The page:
Davy Arnaud stood on the Arrowhead Stadium turf surrounded by screaming fans with a satisfied smile plastered on his face.

In the background, the scoreboard read Kansas City 2, Manchester United 1, a fitting – if unlikely – result that capped a historic day for the Wizards and soccer in the Midwest.

And in the midst of the hoopla, Arnaud thought back to man who brought Major League Soccer to Kansas City and made the entire day possible.

“Mr. Lamar Hunt … I think he would have enjoyed what he saw today,” the Wizards captain said.

The 52,424 fans who set a new record for soccer attendance in Kansas City certainly enjoyed what they saw from their hometown team, booing vigorously when Jimmy Conrad was sent off late in the first half and exploding in jubilation when the final whistle blew on United’s first loss during their tour through North America.

On the field, the Wizards absorbed that energy and put it to use, harassing the Red Devils at every opportunity, pinning the visitors in their own end for most of the first half and gamely weathering a late-game barrage that threatened to spoil the result.

And even though it was an exhibition and the points don’t technically mean anything in the grand scheme of things, the Wizards proved to themselves, their fans and the rest of MLS that they are capable of more than they’ve shown this season.

Not to mention the fact that soccer in Kansas City gained another valuable toehold in the race to be a host city during the 2018 or 2022 World Cup.

“Realistically, would you think you were going to win the game?” Arnaud said. “No, nine times out of 10, realistically, we probably won’t. But today was a great day for us.”

Truthfully, it was a great day for everyone involved.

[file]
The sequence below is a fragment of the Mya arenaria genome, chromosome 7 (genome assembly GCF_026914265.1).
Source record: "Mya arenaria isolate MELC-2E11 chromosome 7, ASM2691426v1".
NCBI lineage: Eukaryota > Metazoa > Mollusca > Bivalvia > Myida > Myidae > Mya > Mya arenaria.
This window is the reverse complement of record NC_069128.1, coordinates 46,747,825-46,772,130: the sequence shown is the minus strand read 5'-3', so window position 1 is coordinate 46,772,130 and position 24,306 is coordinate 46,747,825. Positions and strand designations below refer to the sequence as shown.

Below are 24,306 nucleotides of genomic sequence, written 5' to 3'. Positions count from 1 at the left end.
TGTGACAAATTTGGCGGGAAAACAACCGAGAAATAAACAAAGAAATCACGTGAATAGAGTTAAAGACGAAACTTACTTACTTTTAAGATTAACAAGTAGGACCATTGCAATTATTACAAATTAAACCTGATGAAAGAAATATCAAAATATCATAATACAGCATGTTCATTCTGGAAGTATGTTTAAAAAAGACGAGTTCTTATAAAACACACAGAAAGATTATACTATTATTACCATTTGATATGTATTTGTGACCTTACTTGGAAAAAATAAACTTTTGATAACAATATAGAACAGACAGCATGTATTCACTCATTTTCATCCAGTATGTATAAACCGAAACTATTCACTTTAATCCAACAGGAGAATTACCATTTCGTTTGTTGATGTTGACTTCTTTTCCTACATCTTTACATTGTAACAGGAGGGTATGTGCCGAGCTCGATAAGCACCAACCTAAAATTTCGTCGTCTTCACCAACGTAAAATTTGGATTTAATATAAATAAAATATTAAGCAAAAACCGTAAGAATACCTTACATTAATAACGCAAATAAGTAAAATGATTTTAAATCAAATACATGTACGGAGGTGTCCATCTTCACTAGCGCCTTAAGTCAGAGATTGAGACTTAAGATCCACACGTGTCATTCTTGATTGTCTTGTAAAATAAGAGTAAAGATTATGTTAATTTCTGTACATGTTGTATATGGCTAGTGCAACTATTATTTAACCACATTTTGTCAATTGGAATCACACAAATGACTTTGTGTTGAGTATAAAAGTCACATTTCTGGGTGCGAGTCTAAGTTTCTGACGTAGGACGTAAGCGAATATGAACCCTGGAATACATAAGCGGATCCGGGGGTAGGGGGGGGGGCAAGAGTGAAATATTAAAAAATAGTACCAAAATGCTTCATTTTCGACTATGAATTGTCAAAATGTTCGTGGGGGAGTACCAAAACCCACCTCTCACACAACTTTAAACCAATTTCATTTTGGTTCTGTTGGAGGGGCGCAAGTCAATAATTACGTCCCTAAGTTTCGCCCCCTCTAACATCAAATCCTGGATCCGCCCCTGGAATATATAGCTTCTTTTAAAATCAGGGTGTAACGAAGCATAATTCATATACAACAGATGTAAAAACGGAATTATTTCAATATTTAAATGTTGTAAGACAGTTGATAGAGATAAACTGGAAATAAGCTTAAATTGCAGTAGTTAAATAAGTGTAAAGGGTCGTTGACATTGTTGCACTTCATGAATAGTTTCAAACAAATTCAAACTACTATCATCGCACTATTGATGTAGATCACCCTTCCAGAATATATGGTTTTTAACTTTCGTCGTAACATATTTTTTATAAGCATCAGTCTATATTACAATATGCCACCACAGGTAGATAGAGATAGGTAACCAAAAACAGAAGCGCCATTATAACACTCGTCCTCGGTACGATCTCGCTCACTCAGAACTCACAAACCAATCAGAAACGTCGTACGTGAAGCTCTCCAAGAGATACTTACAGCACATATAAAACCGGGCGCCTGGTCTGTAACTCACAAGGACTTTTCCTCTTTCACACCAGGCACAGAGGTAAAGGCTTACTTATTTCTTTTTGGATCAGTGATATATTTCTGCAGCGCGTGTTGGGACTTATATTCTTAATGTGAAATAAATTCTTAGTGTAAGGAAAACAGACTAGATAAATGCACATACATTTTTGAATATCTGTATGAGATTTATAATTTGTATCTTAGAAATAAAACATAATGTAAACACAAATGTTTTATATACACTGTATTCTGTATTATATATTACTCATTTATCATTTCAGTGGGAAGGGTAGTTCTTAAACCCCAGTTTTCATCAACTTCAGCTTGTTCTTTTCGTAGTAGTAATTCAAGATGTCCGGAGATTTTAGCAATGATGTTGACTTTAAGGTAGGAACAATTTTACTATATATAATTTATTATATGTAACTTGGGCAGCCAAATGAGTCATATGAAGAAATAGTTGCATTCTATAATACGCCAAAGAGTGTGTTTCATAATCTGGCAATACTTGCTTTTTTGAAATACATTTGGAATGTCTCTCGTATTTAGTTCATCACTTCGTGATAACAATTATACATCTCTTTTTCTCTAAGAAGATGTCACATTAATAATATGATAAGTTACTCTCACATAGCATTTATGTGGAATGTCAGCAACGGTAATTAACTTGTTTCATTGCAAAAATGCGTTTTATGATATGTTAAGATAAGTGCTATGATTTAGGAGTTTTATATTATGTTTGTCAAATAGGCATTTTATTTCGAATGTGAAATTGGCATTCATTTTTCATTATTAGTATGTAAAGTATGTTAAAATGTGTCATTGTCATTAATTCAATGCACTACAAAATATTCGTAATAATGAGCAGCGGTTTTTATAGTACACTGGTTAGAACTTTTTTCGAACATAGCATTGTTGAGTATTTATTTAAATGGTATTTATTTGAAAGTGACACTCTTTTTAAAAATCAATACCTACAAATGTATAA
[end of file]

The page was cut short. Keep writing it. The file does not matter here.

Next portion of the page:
Facing a lineup full of marquee names and world-class talent, Kansas City didn’t compromise their game. They put their mark on the match from the very start.

Arnaud burst through the United back line in the 11th minute and latched onto a through ball from Kei Kamara, eventually slotting the ball past young goalkeeper Ben Amos for a goal he will remember the rest of his life.

“It was a great feeling, it really was,” he said. “When you are young, you kind of dream about those situations. You can’t really put that into words.”

For his part, manager Peter Vermes tried to sum up the day, but eventually settled for praising his team’s commitment and acknowledging that results against a team like United don’t come along often.

“We got a little lucky today,” Vermes said. “Respectfully, it was a great game for us for so many different reasons.”

And although luck had nothing to do with it, Kansas City surely got their fair share of breaks—the most important coming in the 42nd minute when Kamara’s header was judged to have crossed the line.

“I didn’t see a replay of it,” Kamara said, “but I thought it crossed the line. I got a goal, and it’s in the history books.”

And so is the result. Exhibition or not, Kansas City can claim an unblemished record against United. The fact that it came in front of more than 50,000 fans simply makes it even sweeter.

“It was a special night for sure,” Arnaud said.